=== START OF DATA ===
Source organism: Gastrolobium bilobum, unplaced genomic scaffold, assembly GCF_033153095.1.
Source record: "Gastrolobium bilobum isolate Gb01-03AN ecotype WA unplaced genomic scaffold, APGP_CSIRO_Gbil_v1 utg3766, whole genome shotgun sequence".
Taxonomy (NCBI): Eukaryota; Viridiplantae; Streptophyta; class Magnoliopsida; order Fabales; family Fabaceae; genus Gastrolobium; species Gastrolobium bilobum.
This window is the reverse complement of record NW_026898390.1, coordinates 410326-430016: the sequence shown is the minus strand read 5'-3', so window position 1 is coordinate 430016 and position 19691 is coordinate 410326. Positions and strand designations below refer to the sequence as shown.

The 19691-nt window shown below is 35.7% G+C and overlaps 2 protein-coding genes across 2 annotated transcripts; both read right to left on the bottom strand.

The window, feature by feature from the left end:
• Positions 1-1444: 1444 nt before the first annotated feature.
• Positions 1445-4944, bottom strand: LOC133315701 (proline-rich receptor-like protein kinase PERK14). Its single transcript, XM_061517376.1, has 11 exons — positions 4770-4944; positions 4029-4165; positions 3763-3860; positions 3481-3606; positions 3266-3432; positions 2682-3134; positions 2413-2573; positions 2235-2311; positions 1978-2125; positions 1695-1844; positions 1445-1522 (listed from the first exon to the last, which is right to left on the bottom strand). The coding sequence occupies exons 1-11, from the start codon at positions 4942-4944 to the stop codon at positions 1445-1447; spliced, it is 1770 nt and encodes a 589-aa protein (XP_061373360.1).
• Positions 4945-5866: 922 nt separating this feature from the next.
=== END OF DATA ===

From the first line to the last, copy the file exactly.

Source organism: Gastrolobium bilobum, unplaced genomic scaffold, assembly GCF_033153095.1.
Source record: "Gastrolobium bilobum isolate Gb01-03AN ecotype WA unplaced genomic scaffold, APGP_CSIRO_Gbil_v1 utg3766, whole genome shotgun sequence".
Taxonomy (NCBI): Eukaryota; Viridiplantae; Streptophyta; class Magnoliopsida; order Fabales; family Fabaceae; genus Gastrolobium; species Gastrolobium bilobum.
This window is the reverse complement of record NW_026898390.1, coordinates 410326-430016: the sequence shown is the minus strand read 5'-3', so window position 1 is coordinate 430016 and position 19691 is coordinate 410326. Positions and strand designations below refer to the sequence as shown.

The 19691-nt window shown below is 35.7% G+C and overlaps 2 protein-coding genes across 2 annotated transcripts; both read right to left on the bottom strand.

The window, feature by feature from the left end:
• Positions 1-1444: 1444 nt before the first annotated feature.
• Positions 1445-4944, bottom strand: LOC133315701 (proline-rich receptor-like protein kinase PERK14). Its single transcript, XM_061517376.1, has 11 exons — positions 4770-4944; positions 4029-4165; positions 3763-3860; positions 3481-3606; positions 3266-3432; positions 2682-3134; positions 2413-2573; positions 2235-2311; positions 1978-2125; positions 1695-1844; positions 1445-1522 (listed from the first exon to the last, which is right to left on the bottom strand). The coding sequence occupies exons 1-11, from the start codon at positions 4942-4944 to the stop codon at positions 1445-1447; spliced, it is 1770 nt and encodes a 589-aa protein (XP_061373360.1).
• Positions 4945-5866: 922 nt separating this feature from the next.